Innovation and Inspiration: The Campaign for Kansas University

COMM 433 - Communication Research Methods

Introduction to Search It, Communication & Mass Media Complete, and APA style guides for this class

Use Communication & Mass Media Complete

From the K-State Libraries home page,, click Databases


1) Locate "Communication & Mass Media Complete" database by A - Z title browsing, by the search window, or by browsing the Subjects list (Communication Studies are listed under "Humanities & Social Sciences") 

2) Review your criteria for a project or assignment BEFORE you start researching your topic in the database.  For example, you are asked to find 10 primary, academic, recent sources. The sources must report on a study (i.e., they should not be simply about describing a theory, but should have methods and results sections). Note these requirements, since advanced searching has tools for meeting them.

3) In the database, select Advanced Search with these Options (you may vary the date range to what you think is "recent")

4) Add search vocabulary.  Follow steps 3a-d for filling search windows from 7 steps to Search It box of this guide.  

TIP: A word phrase in quotes captures phrases in this database, the way is(exact) does in Search It.  Try "research methods"  with TX: All Text to search the whole text of an article, not just the citation and abstract..  An alternative (OR) term is "Methodology".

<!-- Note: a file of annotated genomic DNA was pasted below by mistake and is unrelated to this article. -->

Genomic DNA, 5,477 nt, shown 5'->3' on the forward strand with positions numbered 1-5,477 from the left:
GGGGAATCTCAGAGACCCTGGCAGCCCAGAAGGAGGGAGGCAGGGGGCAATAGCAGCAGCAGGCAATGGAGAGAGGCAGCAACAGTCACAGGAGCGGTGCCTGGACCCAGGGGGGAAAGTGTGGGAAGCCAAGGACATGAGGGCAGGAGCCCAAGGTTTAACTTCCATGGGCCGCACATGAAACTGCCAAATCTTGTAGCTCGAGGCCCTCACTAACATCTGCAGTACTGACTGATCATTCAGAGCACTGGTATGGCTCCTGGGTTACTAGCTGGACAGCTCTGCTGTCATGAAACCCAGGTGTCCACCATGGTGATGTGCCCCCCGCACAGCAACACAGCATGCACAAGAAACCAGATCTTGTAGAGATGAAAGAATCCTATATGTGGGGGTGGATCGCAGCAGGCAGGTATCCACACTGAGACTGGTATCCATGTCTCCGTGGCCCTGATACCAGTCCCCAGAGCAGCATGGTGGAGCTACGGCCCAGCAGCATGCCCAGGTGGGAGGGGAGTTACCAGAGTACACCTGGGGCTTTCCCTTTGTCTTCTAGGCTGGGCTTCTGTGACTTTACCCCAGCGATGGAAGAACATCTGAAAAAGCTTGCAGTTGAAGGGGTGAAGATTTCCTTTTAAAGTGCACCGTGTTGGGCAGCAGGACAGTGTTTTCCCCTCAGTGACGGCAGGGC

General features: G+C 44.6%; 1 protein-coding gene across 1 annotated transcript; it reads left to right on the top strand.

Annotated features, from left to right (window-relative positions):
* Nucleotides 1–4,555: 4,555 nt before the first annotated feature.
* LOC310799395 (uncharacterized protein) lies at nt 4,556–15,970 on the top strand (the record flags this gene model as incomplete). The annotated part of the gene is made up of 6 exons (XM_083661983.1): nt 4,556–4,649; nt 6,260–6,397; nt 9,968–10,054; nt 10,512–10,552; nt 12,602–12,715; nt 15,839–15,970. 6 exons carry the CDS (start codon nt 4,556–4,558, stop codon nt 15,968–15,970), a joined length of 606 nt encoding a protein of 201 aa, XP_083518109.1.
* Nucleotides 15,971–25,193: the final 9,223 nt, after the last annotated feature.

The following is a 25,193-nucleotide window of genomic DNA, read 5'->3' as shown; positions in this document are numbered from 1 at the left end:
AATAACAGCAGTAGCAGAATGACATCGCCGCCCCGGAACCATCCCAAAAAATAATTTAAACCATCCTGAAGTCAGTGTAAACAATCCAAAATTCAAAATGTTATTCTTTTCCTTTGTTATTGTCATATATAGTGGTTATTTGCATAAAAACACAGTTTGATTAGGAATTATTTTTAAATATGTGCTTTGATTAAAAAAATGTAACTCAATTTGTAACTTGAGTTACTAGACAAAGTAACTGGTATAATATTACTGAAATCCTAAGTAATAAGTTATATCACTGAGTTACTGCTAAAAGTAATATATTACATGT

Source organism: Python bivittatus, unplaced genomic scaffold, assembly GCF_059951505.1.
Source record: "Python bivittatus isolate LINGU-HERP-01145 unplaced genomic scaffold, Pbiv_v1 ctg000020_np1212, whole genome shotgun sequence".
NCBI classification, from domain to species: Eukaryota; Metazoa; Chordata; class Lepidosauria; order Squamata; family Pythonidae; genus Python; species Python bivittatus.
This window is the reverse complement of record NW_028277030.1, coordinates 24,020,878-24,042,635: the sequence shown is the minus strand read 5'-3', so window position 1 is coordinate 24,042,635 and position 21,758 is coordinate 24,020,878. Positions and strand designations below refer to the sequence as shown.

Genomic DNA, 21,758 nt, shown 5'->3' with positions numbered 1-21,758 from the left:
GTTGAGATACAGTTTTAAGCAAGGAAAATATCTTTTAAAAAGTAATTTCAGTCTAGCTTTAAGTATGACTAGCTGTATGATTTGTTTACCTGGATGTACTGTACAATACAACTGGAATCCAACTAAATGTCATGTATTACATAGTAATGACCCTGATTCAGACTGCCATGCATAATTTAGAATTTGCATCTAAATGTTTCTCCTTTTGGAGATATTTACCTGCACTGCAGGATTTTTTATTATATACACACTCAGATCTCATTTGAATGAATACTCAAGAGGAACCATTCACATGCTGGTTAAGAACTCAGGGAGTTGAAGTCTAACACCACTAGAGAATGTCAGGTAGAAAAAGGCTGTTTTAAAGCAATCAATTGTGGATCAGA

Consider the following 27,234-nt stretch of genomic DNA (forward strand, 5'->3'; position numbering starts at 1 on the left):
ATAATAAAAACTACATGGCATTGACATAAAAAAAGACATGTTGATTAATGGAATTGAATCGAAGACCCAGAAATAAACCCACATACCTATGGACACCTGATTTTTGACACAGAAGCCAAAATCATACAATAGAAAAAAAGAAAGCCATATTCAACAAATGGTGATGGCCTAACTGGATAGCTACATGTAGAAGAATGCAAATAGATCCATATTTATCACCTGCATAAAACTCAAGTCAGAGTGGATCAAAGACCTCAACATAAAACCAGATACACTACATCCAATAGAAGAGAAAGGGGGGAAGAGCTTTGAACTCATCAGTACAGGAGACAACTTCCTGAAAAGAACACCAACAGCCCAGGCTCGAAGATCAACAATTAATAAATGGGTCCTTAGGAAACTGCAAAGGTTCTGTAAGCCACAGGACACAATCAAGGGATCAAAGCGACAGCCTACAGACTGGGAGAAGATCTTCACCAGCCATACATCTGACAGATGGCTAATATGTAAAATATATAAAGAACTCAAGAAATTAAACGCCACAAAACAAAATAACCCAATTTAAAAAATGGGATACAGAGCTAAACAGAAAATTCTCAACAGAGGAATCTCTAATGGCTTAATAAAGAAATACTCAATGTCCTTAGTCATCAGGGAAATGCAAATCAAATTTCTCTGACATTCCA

EBSCO, the vendor for this database, offers similar search features to Search It, but with different names and placement.  Locate the Publication Date and the Scholarly (Peer Reviewed) Journals Limits.  You can sort the results list by most recent date.

5) If you open a citation that seems to be an excellent source for your work, you can look up earlier articles its author(s) cited in the reference list. Click Cited References to the left, where the number is given in parentheses.  

The results show publications that the author(s) found useful, so you might find them relevant as well:

6) The mirror image of this is investigating who later cited the article (or the authors) you found it in their reference lists.  In this case, click on EBSCO's Cited References feature located at the top of the screen.  Cut and paste the original article title into the Cited Title: box.  

Citing Articles refers to the later articles that referred to the original one you found.  Cited References refers to the earlier article the original one used in its reference list.  If you need help with this or other search methods consult Ask A Librarian (by chat, email, phone, walk-in, or personal appointment).